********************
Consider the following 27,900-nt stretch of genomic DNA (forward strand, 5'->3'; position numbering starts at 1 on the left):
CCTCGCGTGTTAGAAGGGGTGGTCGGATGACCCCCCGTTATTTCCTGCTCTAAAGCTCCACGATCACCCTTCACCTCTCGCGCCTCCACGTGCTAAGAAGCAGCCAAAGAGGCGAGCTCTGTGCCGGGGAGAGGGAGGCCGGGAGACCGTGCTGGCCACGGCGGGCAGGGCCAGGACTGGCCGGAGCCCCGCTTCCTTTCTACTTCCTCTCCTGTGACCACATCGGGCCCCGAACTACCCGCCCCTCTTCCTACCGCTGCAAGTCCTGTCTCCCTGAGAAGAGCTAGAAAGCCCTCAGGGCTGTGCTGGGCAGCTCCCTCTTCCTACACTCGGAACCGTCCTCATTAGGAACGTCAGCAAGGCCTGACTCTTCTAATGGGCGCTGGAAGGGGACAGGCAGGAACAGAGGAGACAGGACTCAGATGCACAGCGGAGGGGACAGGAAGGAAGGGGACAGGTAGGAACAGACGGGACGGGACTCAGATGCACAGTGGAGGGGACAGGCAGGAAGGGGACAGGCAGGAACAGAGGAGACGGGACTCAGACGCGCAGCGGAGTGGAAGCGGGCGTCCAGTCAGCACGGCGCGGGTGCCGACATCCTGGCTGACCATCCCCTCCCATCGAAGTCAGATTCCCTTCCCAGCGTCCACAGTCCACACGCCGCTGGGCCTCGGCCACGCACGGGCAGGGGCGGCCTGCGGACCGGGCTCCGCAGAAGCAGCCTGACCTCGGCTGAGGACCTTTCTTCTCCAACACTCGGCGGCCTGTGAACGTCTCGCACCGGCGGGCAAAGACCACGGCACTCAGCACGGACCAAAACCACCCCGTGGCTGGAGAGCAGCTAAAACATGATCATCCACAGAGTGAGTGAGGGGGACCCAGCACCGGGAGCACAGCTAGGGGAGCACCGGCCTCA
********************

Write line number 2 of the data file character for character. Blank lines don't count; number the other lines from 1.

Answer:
CCTCGCGTGTTAGAAGGGGTGGTCGGATGACCCCCCGTTATTTCCTGCTCTAAAGCTCCACGATCACCCTTCACCTCTCGCGCCTCCACGTGCTAAGAAGCAGCCAAAGAGGCGAGCTCTGTGCCGGGGAGAGGGAGGCCGGGAGACCGTGCTGGCCACGGCGGGCAGGGCCAGGACTGGCCGGAGCCCCGCTTCCTTTCTACTTCCTCTCCTGTGACCACATCGGGCCCCGAACTACCCGCCCCTCTTCCTACCGCTGCAAGTCCTGTCTCCCTGAGAAGAGCTAGAAAGCCCTCAGGGCTGTGCTGGGCAGCTCCCTCTTCCTACACTCGGAACCGTCCTCATTAGGAACGTCAGCAAGGCCTGACTCTTCTAATGGGCGCTGGAAGGGGACAGGCAGGAACAGAGGAGACAGGACTCAGATGCACAGCGGAGGGGACAGGAAGGAAGGGGACAGGTAGGAACAGACGGGACGGGACTCAGATGCACAGTGGAGGGGACAGGCAGGAAGGGGACAGGCAGGAACAGAGGAGACGGGACTCAGACGCGCAGCGGAGTGGAAGCGGGCGTCCAGTCAGCACGGCGCGGGTGCCGACATCCTGGCTGACCATCCCCTCCCATCGAAGTCAGATTCCCTTCCCAGCGTCCACAGTCCACACGCCGCTGGGCCTCGGCCACGCACGGGCAGGGGCGGCCTGCGGACCGGGCTCCGCAGAAGCAGCCTGACCTCGGCTGAGGACCTTTCTTCTCCAACACTCGGCGGCCTGTGAACGTCTCGCACCGGCGGGCAAAGACCACGGCACTCAGCACGGACCAAAACCACCCCGTGGCTGGAGAGCAGCTAAAACATGATCATCCACAGAGTGAGTGAGGGGGACCCAGCACCGGGAGCACAGCTAGGGGAGCACCGGCCTCA